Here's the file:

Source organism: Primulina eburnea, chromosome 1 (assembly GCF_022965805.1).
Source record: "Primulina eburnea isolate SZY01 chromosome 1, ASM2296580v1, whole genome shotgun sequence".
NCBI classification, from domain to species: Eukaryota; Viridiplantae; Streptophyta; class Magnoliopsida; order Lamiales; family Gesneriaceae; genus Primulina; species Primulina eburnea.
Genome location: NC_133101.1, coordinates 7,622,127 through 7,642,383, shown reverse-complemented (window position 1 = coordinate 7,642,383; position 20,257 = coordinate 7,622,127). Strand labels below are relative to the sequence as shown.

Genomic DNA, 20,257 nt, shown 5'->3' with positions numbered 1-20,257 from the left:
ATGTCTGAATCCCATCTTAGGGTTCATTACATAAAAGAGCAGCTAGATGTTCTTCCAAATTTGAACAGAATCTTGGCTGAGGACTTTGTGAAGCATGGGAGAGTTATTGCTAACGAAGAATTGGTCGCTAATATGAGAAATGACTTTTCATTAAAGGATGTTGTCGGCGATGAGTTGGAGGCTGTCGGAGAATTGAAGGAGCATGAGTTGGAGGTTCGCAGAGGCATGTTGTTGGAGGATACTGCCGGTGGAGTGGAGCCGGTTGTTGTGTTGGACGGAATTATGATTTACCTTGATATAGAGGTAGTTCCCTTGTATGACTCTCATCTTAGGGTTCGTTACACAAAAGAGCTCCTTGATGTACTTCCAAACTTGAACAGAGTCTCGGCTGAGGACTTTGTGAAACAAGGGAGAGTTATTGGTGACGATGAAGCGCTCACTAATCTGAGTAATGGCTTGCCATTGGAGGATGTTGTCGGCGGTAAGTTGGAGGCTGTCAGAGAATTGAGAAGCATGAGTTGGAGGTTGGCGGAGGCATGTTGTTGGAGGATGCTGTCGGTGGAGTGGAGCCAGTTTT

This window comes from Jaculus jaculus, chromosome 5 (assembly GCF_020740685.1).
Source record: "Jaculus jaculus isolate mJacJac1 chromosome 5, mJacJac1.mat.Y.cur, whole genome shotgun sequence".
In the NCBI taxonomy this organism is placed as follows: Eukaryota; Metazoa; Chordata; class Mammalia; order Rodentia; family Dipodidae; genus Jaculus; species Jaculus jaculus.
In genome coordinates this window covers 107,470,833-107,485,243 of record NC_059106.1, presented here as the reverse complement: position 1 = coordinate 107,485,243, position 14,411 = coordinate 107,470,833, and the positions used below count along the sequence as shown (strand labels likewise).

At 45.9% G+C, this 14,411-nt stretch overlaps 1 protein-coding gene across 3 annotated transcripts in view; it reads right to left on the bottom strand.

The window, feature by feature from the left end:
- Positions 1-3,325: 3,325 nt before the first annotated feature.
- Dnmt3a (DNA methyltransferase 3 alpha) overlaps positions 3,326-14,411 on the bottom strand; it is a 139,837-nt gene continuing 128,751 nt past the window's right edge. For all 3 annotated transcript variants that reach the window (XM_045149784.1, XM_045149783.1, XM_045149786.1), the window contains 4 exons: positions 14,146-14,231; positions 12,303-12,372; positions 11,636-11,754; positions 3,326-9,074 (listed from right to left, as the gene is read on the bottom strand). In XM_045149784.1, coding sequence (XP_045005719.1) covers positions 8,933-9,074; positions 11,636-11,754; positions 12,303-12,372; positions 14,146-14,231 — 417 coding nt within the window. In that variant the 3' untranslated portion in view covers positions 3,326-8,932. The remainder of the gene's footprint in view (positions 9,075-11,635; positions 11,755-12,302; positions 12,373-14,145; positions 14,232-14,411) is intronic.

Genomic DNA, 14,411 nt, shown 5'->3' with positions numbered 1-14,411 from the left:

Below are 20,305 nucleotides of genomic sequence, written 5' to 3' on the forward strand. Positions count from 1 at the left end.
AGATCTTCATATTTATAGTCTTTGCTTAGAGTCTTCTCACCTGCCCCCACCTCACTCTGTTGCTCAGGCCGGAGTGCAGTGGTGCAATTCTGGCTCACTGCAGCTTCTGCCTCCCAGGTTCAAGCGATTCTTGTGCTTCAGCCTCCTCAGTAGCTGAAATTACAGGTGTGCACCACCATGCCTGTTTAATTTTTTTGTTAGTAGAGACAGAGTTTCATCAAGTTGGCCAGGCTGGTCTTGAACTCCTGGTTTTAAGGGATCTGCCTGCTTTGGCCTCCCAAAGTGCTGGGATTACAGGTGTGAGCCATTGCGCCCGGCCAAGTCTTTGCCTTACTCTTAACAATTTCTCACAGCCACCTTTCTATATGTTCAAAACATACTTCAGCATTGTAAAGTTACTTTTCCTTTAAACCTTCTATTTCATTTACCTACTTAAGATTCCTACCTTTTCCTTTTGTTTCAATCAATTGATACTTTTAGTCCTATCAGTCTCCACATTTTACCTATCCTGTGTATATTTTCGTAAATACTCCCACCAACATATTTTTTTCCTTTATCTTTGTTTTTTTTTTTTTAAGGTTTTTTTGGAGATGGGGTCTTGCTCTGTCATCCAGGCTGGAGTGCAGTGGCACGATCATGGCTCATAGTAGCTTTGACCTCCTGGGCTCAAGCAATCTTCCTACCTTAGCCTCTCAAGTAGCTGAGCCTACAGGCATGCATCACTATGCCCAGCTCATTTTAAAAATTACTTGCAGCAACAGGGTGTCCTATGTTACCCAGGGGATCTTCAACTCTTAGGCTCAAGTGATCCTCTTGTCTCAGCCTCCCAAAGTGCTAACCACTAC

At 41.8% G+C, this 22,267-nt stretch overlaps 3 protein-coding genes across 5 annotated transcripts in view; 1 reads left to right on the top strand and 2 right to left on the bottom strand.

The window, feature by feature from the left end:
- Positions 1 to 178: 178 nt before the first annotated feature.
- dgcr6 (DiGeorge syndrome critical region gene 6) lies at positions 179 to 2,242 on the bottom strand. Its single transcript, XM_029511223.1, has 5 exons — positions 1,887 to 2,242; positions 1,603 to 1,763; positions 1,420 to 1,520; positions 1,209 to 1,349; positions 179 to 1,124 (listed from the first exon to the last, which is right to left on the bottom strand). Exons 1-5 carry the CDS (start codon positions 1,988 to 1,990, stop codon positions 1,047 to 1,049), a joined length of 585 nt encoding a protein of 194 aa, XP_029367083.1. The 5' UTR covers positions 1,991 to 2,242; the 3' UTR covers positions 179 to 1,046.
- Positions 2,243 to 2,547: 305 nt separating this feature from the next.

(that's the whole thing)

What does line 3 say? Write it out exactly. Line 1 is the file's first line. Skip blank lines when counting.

NCBI classification, from domain to species: Eukaryota; Viridiplantae; Streptophyta; class Magnoliopsida; order Lamiales; family Gesneriaceae; genus Primulina; species Primulina eburnea.